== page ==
Division III athletics have become more then high school athletes holding onto a dream and competing at the non-scholarship level of the National collegiate athletic association. From 2004 to 2012 the average cost of having a division III athletics program has gone up 200% (Fulks, 2013). From 2004 until 2012 the average cost per athlete has also gone up, from $3,500 to $5,800. This money does not even touch the levels that are being spent in Division I, but Division III athletics are on an upward trend of spending.
The commitment to athletics in Division III has lead to money being spent on new sports and recreation facilities. So much so that it’s been put to question if there is an “arms race” to who can build the biggest and best facilities. In division I there has been almost 15 billion dollars spent on new facilities since 2000. From 2002-2008 50 brand new facilities were built on college campuses throughout the NCAA with thirteen of them being in division III. All of which cost more then 20 million dollars to the school.
These small, mostly private schools are spending millions on Football fields, Gyms, indoor and outdoor tracks and student recreation centers. This battle seems almost unnecessary considering almost zero of these athletes will become professionals and in most cases athletics takes away around 20-25 hours of school work time to there student athletes. Looking at the research there seems to be three reasons why schools sell the idea of how a new facility can bring more then a large bill to the school. These points are first recruiting success that leads to athletic success and the enrollment bump in not only the student athletes but also the student population as a whole. Finally how the school finances the buildings.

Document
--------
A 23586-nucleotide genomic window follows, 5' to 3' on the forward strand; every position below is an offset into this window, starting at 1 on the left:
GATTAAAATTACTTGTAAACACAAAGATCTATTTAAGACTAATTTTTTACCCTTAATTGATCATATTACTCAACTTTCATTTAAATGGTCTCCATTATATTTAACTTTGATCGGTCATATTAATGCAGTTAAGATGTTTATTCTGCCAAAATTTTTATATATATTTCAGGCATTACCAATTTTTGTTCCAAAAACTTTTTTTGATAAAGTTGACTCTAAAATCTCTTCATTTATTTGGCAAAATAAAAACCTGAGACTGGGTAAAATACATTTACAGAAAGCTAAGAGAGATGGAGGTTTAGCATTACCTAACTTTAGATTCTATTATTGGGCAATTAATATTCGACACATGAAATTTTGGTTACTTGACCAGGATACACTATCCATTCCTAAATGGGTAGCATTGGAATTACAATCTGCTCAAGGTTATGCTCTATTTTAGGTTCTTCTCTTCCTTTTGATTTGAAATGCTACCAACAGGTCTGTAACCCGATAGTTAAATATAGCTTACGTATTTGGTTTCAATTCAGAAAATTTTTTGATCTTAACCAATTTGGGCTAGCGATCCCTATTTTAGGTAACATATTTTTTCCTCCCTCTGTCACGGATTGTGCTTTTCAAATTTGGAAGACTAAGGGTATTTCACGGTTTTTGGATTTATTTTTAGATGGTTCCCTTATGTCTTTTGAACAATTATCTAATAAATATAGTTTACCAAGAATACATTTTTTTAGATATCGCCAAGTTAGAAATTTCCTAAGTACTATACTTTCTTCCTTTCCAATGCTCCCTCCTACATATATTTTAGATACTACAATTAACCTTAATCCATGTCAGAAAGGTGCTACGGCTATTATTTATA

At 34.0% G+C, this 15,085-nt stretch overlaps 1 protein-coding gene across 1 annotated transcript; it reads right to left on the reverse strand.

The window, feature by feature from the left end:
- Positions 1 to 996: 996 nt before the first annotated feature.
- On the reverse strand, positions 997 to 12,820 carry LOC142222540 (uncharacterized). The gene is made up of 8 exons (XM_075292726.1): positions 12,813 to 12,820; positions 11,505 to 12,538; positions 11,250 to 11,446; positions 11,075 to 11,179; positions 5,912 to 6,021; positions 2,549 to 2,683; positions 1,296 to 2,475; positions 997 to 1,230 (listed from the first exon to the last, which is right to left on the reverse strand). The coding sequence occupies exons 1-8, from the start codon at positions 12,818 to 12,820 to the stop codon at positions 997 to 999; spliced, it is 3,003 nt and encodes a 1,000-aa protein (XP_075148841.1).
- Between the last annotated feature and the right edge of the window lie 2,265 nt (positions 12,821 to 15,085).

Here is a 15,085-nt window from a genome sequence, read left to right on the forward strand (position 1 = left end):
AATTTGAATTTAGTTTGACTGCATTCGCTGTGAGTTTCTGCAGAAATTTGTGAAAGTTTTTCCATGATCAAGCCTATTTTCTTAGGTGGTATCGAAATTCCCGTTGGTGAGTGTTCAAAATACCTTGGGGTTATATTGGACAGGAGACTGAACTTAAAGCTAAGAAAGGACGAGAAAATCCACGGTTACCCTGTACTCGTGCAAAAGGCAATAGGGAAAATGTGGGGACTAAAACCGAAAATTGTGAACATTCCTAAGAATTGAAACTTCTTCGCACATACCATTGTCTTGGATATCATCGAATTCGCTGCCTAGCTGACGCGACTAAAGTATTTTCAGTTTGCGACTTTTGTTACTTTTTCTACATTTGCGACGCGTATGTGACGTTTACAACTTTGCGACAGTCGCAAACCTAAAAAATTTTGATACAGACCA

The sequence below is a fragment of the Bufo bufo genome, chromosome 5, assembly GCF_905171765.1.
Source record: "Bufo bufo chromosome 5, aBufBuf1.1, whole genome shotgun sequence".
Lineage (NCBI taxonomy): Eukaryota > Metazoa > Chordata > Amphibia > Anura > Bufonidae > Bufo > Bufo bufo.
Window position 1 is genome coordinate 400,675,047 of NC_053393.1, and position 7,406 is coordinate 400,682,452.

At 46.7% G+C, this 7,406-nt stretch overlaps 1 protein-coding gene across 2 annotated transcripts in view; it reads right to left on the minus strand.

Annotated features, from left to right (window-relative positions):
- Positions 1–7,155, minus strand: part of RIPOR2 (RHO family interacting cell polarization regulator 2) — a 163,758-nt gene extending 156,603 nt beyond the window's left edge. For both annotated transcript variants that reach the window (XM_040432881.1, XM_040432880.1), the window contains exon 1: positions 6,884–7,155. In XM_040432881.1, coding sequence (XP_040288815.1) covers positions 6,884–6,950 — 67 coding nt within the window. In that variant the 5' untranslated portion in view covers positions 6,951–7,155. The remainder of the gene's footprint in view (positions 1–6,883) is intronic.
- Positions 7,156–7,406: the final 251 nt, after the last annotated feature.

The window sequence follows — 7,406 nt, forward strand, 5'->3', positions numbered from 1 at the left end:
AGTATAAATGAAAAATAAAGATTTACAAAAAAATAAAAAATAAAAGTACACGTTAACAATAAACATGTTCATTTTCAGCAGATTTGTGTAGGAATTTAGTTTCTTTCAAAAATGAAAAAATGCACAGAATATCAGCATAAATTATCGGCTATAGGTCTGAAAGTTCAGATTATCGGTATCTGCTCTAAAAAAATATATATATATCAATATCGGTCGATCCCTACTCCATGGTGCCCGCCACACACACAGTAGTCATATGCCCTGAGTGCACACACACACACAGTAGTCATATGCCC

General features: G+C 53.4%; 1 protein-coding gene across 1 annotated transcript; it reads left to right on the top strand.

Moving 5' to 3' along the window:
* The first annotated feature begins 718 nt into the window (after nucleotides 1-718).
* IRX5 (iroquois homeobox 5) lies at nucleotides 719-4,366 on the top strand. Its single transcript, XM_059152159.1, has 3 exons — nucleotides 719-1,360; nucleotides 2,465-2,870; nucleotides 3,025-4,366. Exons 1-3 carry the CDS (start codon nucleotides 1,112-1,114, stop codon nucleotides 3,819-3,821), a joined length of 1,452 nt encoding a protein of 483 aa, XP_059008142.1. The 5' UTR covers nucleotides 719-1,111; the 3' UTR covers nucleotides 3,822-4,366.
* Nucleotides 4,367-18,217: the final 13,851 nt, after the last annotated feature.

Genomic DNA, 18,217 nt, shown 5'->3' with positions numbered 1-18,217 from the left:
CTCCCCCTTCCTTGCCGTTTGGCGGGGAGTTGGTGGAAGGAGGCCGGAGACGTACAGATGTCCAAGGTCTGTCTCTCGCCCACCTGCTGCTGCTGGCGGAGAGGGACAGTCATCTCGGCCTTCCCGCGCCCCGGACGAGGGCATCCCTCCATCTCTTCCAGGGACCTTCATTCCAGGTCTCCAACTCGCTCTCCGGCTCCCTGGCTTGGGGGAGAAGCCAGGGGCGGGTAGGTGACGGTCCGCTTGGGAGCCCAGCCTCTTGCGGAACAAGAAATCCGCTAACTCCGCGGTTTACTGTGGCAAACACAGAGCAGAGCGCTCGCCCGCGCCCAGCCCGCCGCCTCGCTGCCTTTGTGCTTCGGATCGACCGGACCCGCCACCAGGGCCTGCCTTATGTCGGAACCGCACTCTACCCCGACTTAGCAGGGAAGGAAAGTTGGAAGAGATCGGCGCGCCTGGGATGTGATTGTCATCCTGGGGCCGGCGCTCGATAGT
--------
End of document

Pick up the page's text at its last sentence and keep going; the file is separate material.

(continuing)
Recruiting With Bigger and Better Facilities
There is no question recruiting in the driving force behind athletics. Recruiting itself is about building relationships, giving the player the idea he or she could be apart of something bigger and most of all showing 17-18 year old kids what there future could be. The point of facilities has been to give the “wow” factor to visiting prospects. In almost all cases the facilities at a college will be better then the high school or junior college the student athlete is coming from. It is also believed that having better facilities will directly correlate with recruiting success, especially against rival colleges.
The belief that new facilities bring in better recruits was tested by the research into the subject. Although new facilities did attract more initial interest from recruits (Schneider, 2012) the final decision about which school to attend came down to other different factors. In the study of “The impact of Athletic Faculties on the Recruitment of Student Athletes” college athletic prospects were asked why they choose the college they did. With factors such as playing time, location, tradition, education, facilities,...